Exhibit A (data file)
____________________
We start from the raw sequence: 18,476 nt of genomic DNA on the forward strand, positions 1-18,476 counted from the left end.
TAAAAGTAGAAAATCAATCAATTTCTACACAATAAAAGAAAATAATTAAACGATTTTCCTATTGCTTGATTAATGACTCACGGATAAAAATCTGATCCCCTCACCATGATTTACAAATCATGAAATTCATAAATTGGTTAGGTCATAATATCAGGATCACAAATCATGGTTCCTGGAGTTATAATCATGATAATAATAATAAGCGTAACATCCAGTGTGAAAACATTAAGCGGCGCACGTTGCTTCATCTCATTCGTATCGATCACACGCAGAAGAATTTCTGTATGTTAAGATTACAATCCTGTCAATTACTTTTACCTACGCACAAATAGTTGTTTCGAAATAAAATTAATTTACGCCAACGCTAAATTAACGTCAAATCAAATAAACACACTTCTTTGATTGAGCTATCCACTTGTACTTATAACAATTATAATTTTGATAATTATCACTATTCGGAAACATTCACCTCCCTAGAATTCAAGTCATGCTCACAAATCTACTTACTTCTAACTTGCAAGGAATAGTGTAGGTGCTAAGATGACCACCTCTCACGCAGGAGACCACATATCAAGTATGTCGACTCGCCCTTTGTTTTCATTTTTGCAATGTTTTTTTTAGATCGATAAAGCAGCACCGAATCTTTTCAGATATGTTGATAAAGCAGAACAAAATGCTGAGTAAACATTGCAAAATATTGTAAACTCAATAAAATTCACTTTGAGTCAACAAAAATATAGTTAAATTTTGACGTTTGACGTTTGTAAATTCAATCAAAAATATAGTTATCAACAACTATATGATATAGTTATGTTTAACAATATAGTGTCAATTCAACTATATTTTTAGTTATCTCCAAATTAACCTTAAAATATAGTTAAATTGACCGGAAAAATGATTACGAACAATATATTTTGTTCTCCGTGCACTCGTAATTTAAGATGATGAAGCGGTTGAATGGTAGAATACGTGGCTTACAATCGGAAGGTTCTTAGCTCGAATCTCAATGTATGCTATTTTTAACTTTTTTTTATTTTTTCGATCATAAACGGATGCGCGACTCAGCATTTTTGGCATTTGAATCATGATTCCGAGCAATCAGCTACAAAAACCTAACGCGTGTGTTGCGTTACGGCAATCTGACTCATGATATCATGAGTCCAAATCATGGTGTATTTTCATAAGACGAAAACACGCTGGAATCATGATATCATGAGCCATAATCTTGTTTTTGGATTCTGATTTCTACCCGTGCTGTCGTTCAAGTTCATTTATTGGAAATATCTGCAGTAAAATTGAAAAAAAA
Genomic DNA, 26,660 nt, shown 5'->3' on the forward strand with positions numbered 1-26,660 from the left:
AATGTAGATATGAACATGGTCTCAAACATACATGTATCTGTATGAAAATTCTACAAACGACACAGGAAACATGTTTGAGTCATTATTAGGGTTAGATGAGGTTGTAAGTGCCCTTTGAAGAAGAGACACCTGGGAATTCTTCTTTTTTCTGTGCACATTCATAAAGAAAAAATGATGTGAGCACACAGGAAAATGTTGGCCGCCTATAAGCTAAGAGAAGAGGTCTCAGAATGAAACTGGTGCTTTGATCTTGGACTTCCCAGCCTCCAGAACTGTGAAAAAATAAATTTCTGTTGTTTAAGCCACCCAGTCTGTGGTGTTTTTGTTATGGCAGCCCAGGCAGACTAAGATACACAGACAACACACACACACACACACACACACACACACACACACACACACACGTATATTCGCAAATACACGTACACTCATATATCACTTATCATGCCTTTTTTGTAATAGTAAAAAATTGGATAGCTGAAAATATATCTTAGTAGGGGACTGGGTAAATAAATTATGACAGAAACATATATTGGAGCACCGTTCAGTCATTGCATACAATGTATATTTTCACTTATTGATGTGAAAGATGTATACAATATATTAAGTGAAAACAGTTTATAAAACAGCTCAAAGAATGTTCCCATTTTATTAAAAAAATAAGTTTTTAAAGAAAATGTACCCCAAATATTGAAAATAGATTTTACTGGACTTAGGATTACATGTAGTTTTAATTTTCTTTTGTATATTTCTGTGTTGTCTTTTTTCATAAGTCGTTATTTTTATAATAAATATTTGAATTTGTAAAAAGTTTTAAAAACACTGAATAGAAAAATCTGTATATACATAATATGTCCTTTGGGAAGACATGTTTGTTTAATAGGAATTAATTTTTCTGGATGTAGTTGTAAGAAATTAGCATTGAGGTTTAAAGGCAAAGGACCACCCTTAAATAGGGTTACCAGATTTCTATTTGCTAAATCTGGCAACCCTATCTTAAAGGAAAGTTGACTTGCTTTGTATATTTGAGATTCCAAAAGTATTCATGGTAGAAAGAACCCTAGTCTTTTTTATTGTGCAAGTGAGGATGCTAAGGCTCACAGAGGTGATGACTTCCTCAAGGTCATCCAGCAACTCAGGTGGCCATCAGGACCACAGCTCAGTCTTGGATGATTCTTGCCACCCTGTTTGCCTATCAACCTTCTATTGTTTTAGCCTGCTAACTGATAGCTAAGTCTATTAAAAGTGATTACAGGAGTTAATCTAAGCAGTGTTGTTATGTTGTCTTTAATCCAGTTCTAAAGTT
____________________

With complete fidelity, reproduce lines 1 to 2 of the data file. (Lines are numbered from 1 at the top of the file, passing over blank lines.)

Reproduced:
We start from the raw sequence: 18,476 nt of genomic DNA on the forward strand, positions 1-18,476 counted from the left end.
TAAAAGTAGAAAATCAATCAATTTCTACACAATAAAAGAAAATAATTAAACGATTTTCCTATTGCTTGATTAATGACTCACGGATAAAAATCTGATCCCCTCACCATGATTTACAAATCATGAAATTCATAAATTGGTTAGGTCATAATATCAGGATCACAAATCATGGTTCCTGGAGTTATAATCATGATAATAATAATAAGCGTAACATCCAGTGTGAAAACATTAAGCGGCGCACGTTGCTTCATCTCATTCGTATCGATCACACGCAGAAGAATTTCTGTATGTTAAGATTACAATCCTGTCAATTACTTTTACCTACGCACAAATAGTTGTTTCGAAATAAAATTAATTTACGCCAACGCTAAATTAACGTCAAATCAAATAAACACACTTCTTTGATTGAGCTATCCACTTGTACTTATAACAATTATAATTTTGATAATTATCACTATTCGGAAACATTCACCTCCCTAGAATTCAAGTCATGCTCACAAATCTACTTACTTCTAACTTGCAAGGAATAGTGTAGGTGCTAAGATGACCACCTCTCACGCAGGAGACCACATATCAAGTATGTCGACTCGCCCTTTGTTTTCATTTTTGCAATGTTTTTTTTAGATCGATAAAGCAGCACCGAATCTTTTCAGATATGTTGATAAAGCAGAACAAAATGCTGAGTAAACATTGCAAAATATTGTAAACTCAATAAAATTCACTTTGAGTCAACAAAAATATAGTTAAATTTTGACGTTTGACGTTTGTAAATTCAATCAAAAATATAGTTATCAACAACTATATGATATAGTTATGTTTAACAATATAGTGTCAATTCAACTATATTTTTAGTTATCTCCAAATTAACCTTAAAATATAGTTAAATTGACCGGAAAAATGATTACGAACAATATATTTTGTTCTCCGTGCACTCGTAATTTAAGATGATGAAGCGGTTGAATGGTAGAATACGTGGCTTACAATCGGAAGGTTCTTAGCTCGAATCTCAATGTATGCTATTTTTAACTTTTTTTTATTTTTTCGATCATAAACGGATGCGCGACTCAGCATTTTTGGCATTTGAATCATGATTCCGAGCAATCAGCTACAAAAACCTAACGCGTGTGTTGCGTTACGGCAATCTGACTCATGATATCATGAGTCCAAATCATGGTGTATTTTCATAAGACGAAAACACGCTGGAATCATGATATCATGAGCCATAATCTTGTTTTTGGATTCTGATTTCTACCCGTGCTGTCGTTCAAGTTCATTTATTGGAAATATCTGCAGTAAAATTGAAAAAAAA